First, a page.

There is little awareness that any piece of digital data, whether an audio CD, a video game or a computer operating systems is simply a number and that every new copyrighted digital work reduces the amount of freely available numbers. While digital data, just like any text, can be parsed arbitrarily according to a language or data format (the four letters g-i-f-t, for example, parse as a synonym for ‘present’ in English, but as ‘poison’ in German), the copyrighting of digital data implies that there is only one authoritative interpretation of signs. The zeros and ones of Microsoft Word are legally considered a Windows program and thus subject to Microsoft’s licensing, although they could just as well be seen as a piece of concrete poetry when displayed as alphanumeric code, or as music when burned onto an audio CD. The opposite is also true: no-one can rule out that the text of, say, Shakespeare’s Hamlet cannot be parsed and compiled into a piece of software that infringes somebody’s patents.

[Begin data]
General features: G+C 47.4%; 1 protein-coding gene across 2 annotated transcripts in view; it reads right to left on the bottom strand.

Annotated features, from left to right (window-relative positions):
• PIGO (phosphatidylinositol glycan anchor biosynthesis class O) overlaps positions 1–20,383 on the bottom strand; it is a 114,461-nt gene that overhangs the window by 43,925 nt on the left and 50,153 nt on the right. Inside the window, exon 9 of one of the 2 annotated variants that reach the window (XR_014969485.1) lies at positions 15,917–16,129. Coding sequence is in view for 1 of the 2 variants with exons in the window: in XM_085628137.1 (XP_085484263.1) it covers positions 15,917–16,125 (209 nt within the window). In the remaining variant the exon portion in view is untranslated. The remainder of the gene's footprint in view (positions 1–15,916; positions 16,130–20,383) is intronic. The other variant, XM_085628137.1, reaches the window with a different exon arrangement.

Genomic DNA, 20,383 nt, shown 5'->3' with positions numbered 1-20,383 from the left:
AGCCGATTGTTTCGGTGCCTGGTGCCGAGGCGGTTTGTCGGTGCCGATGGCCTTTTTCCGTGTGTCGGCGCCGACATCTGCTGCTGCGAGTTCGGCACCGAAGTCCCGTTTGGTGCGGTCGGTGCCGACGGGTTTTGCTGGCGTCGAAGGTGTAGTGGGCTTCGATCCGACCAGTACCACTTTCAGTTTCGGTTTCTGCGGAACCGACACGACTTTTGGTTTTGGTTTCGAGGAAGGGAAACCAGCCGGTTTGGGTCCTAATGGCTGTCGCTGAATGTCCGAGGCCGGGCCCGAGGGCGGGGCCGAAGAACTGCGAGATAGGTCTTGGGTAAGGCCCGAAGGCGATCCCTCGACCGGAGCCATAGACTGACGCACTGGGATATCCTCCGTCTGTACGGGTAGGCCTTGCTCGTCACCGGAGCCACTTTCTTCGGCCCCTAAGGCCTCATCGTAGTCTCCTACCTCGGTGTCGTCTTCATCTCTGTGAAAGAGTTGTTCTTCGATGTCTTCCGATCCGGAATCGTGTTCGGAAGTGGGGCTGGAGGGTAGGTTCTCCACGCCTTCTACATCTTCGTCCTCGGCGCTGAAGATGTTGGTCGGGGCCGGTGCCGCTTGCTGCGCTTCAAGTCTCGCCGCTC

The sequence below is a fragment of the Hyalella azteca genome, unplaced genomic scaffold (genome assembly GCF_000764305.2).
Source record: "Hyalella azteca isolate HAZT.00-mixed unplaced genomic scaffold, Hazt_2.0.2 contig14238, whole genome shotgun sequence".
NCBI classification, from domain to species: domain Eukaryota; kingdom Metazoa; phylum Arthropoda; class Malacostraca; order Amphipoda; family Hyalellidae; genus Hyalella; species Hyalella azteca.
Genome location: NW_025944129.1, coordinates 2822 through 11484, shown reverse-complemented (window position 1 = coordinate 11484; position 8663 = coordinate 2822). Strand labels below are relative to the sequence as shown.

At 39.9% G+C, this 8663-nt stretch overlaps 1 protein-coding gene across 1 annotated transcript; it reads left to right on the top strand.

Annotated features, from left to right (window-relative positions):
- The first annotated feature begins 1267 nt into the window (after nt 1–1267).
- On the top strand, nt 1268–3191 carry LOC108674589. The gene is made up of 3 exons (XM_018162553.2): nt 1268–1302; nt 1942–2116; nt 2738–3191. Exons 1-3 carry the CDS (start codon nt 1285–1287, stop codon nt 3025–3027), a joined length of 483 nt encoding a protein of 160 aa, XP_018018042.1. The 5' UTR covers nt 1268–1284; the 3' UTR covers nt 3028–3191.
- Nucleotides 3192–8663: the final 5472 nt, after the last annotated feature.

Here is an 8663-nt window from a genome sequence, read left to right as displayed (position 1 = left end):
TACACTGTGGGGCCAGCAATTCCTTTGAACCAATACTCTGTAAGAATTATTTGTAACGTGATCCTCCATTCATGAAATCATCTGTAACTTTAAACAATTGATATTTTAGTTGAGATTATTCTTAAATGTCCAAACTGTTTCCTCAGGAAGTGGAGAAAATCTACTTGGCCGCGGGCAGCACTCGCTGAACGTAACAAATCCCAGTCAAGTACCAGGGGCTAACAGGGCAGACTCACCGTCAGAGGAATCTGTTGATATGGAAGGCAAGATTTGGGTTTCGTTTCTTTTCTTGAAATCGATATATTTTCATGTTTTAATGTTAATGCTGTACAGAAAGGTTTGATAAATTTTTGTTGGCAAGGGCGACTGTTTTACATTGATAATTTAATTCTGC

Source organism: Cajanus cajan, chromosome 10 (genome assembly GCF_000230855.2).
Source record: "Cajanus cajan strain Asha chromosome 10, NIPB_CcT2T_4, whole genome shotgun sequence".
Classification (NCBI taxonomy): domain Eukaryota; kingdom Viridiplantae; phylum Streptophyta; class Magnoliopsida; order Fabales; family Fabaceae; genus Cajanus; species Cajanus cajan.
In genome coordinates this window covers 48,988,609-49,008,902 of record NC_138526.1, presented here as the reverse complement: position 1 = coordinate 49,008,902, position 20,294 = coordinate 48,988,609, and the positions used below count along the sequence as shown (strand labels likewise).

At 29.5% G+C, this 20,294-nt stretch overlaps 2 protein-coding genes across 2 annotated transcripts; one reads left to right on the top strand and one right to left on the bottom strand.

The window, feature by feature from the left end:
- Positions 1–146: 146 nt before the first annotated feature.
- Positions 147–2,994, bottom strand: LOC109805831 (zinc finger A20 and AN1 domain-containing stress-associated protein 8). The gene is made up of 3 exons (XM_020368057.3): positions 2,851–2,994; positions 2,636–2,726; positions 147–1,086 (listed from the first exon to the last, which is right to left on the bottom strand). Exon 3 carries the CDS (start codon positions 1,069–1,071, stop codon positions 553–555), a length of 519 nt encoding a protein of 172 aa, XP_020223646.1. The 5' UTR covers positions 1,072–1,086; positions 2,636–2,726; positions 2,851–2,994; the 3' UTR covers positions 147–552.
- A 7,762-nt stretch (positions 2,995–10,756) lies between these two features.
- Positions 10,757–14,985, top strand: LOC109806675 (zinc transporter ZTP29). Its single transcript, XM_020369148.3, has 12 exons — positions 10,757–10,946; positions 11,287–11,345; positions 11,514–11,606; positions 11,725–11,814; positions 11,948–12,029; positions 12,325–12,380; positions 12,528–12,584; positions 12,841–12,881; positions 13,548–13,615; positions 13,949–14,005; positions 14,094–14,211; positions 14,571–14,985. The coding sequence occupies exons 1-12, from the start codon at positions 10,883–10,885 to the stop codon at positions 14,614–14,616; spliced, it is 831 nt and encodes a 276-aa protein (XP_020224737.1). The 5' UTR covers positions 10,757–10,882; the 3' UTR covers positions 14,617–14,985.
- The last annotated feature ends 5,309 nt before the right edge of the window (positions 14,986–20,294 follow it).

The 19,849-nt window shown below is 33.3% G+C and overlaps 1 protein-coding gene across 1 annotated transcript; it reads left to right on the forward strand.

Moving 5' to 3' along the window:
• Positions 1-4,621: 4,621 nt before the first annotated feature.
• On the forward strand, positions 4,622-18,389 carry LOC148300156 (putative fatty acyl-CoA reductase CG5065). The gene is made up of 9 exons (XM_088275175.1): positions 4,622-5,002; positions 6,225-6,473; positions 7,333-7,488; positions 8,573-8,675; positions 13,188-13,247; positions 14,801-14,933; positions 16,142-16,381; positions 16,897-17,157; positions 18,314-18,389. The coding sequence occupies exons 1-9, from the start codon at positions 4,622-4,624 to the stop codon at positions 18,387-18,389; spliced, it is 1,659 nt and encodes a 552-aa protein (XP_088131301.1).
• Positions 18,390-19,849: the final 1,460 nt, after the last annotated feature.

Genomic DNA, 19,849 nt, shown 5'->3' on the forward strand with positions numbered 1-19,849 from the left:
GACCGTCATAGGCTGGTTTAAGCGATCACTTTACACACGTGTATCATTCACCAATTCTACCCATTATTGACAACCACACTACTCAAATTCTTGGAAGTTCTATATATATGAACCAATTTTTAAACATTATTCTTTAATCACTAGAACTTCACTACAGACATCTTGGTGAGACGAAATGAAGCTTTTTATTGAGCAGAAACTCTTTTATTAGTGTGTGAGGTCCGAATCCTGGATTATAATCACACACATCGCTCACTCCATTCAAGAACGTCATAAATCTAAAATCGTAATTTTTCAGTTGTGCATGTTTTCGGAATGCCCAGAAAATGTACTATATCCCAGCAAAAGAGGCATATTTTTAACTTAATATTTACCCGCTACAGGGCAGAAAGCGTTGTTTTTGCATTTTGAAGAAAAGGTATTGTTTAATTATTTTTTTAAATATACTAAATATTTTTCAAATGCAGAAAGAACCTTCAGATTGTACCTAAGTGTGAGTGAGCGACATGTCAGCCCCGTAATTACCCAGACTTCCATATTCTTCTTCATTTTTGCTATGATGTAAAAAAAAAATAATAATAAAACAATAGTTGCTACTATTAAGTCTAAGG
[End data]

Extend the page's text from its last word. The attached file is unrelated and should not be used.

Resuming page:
The legal experts speaking at CODE also explained the enormous expansion in intellectual property rights in the last few years. While patents are widely known to conflict with the freedom of research and even with the freedom to write in programming languages, the conference nevertheless extended its focus beyond this and made its participants aware of IP rights as the negative subtext to what was once considered the promiscuous textuality of the Internet. Still, it was surprising to see speakers with very diverse academic and professional backgrounds position themselves so unanimously against the current state of IP rights. In another informal remark, Volker Grassmuck proposed that we refocus “information ecology” from software ergonomics to the politics of knowledge distribution. Does digital code need its own Greenpeace and World Wildlife Fund?